My wife and I plan to celebrate her 50th birthday by holidaying first in Puglia, Italy, then travelling to Crete. Can you suggest the cheapest and most direct way to fly to Crete from Puglia? How many days do you suggest we spend in both places to do them justice?
Lonely Planet's Sarah Bennett & Lee Slater write:
All roads lead to Rome, or so the saying goes, and in the case of travelling from Puglia to Crete, this age-old adage still applies. There are other ways of getting there but the quickest and cheapest way is via Rome's Leonardo da Vinci (Fiumicino) airport. Bari to Rome is a one-hour flight or four-hour train ride with Trenitalia.
A week in Puglia followed by another in Crete should give a real taste of these Mediterranean destinations.
Puglia's sun-bleached landscapes and striking coastline are best explored by car. Consider starting your tour in laid-back Vieste in the north with its sandy beaches and medieval backstreets before heading south via the lush forests of Parco Nazionale del Gargano. En route dip into pretty Polignano a Mare, a spectacular town above the Adriatic Sea, then head inland to Alberobello - a Unesco World Heritage site of 1500 beehive-shaped houses.
Other highlights include Lecce's glorious baroque architecture and Locorotondo, a borghi piu belli d'Italia - one of the country's most beautiful towns.
Crete is a delight for travellers. The island is split by a spectacular chain of mountains running east to west, with most major towns situated on the more hospitable but rather touristy northern coast.
The Minoan palace of Knossos is Crete's major tourist attraction and is definitely worth a visit, as is the town of Hania with its rich mosaic of Venetian and Ottoman architecture. Natural wonders include Samaria Gorge - a popular hike - and Elafonisi's pristine beaches and turquoise waters.
Help the Philippines
I am planning a trip to the Philippines towards the end of this year and would like to help out on a one- to three-week volunteer programme while over there. I am interested in doing either an environmental programme or one that works with children in need. Can you recommend any?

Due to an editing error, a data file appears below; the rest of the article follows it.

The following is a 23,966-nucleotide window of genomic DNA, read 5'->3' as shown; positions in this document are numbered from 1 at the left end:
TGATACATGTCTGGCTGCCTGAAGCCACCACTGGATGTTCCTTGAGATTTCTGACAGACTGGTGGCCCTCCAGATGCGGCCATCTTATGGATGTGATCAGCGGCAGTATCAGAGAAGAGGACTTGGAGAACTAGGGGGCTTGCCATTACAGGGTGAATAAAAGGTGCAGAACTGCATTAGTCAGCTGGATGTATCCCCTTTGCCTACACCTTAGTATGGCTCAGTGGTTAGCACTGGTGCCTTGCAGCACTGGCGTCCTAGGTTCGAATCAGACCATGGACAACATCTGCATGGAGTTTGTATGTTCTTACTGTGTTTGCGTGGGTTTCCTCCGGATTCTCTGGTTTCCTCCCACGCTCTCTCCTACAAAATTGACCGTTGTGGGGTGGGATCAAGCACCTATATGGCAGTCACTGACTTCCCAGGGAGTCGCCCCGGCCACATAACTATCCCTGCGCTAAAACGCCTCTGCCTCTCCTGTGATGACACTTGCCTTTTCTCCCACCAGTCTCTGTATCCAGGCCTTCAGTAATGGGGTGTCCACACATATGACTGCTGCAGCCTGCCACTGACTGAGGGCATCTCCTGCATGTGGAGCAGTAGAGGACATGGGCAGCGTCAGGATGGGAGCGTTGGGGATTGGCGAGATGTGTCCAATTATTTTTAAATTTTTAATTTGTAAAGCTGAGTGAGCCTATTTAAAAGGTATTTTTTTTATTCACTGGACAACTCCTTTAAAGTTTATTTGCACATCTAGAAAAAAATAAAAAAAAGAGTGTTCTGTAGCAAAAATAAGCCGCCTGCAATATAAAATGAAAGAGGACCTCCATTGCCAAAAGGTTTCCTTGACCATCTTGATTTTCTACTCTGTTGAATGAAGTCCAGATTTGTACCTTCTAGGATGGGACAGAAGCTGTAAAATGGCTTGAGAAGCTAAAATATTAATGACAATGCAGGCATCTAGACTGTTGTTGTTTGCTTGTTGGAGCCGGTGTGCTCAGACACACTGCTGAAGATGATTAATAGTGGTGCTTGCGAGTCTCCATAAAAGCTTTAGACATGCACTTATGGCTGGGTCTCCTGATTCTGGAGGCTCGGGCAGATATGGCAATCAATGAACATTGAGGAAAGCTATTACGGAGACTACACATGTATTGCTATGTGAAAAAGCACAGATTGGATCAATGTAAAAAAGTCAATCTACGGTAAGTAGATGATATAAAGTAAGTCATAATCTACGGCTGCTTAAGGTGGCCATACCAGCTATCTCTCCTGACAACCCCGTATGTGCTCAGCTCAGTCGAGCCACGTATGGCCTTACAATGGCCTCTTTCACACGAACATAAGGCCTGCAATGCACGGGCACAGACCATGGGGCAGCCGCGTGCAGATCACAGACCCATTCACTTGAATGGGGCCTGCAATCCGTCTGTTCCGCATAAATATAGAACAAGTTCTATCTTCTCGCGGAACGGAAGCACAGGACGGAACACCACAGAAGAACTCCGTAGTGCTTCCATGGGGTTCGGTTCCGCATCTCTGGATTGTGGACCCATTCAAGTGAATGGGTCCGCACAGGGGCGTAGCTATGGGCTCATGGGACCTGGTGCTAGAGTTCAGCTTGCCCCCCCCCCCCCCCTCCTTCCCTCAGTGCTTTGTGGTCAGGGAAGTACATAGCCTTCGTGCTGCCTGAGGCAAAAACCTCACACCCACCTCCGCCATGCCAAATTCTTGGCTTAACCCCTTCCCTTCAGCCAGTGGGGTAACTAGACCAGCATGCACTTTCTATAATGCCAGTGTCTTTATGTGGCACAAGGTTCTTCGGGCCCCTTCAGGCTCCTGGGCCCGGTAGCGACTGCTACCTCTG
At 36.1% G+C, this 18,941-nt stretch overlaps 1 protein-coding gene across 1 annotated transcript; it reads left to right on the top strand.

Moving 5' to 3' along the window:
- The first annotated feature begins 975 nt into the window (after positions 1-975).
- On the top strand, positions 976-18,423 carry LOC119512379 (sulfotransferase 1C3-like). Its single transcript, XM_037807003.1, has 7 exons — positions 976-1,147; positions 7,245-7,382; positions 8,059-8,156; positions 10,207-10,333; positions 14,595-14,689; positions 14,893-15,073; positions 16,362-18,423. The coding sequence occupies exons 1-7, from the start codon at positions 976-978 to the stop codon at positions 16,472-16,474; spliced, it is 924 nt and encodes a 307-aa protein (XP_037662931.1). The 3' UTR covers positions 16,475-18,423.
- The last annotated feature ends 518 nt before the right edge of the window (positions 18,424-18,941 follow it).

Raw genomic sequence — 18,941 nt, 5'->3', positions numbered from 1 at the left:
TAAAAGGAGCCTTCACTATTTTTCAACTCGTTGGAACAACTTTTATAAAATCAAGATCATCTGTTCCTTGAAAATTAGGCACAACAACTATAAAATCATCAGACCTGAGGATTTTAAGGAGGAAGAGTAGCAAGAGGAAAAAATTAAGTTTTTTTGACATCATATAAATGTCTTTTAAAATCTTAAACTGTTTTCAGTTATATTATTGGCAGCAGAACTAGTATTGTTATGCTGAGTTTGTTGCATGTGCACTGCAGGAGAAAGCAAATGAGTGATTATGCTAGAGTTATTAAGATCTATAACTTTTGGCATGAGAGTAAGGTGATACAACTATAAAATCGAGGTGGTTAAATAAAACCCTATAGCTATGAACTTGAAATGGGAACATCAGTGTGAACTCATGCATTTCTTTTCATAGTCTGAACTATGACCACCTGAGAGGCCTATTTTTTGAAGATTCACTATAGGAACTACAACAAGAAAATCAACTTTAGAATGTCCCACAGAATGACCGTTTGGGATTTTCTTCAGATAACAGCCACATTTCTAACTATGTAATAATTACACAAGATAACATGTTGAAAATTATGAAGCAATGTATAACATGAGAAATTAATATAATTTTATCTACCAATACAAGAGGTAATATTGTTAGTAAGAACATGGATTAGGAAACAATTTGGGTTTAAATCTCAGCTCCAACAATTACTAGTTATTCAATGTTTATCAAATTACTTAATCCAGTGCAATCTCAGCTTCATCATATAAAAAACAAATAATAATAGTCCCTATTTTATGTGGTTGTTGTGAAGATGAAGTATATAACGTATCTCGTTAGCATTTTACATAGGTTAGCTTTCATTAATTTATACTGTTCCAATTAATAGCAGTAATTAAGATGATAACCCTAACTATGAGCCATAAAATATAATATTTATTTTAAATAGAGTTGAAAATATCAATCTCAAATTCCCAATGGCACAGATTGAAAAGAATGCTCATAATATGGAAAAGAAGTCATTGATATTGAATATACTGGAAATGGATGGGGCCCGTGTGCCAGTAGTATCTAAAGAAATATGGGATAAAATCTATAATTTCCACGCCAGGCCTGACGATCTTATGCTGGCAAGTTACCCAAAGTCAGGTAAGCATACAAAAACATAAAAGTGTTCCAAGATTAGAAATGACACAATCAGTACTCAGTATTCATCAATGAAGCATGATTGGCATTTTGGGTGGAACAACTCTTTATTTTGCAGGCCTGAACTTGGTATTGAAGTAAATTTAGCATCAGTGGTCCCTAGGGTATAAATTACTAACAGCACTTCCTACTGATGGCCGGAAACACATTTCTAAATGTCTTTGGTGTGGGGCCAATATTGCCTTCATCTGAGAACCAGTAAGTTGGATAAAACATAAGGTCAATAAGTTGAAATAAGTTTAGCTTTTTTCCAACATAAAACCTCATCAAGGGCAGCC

Lonely Planet's Sarah Bennett and Lee Slater write:
You'll probably have heard of WWOOFing (Worldwide Opportunities on Organic Farms), an international exchange that links volunteers and organic farmers, with the aim of promoting environmental sustainability. The movement is gaining momentum in the Philippines. At wwoof.ph there are about 10 properties welcoming volunteers. There's a nominal joining fee and you'll be expected to undertake five to seven hours of chores each day in return for food and lodging.
Gawad Kalinga is another reputable organisation, now operating in about a dozen countries. Founded in the Philippines in 1995, its primary aim is to build homes for the poor. Lonely Planet blogger Mark Wiens writes very favourably of his Gawad Kalinga experience (search "how volunteering can lead to extraordinary travel experiences"). His carpentry skills were well rewarded by the kindness and home cooking of his host family.
Clearly a determined volunteer, Mark also shares a story of a day spent in a Balinese orphanage. Not long after he and a friend passed the gate, they were playing with the children and helping with dinner. Some larger international volunteer organisations make it easier to offer your services, but you pay for this privilege.
The Global Volunteer Network, which runs environmental and children's projects in the Philippines, is one example
If you're interested in learning more about volunteering independently, check out The Underground Guide to International Volunteering by Kirsty Henderson (available from nerdynomad.com).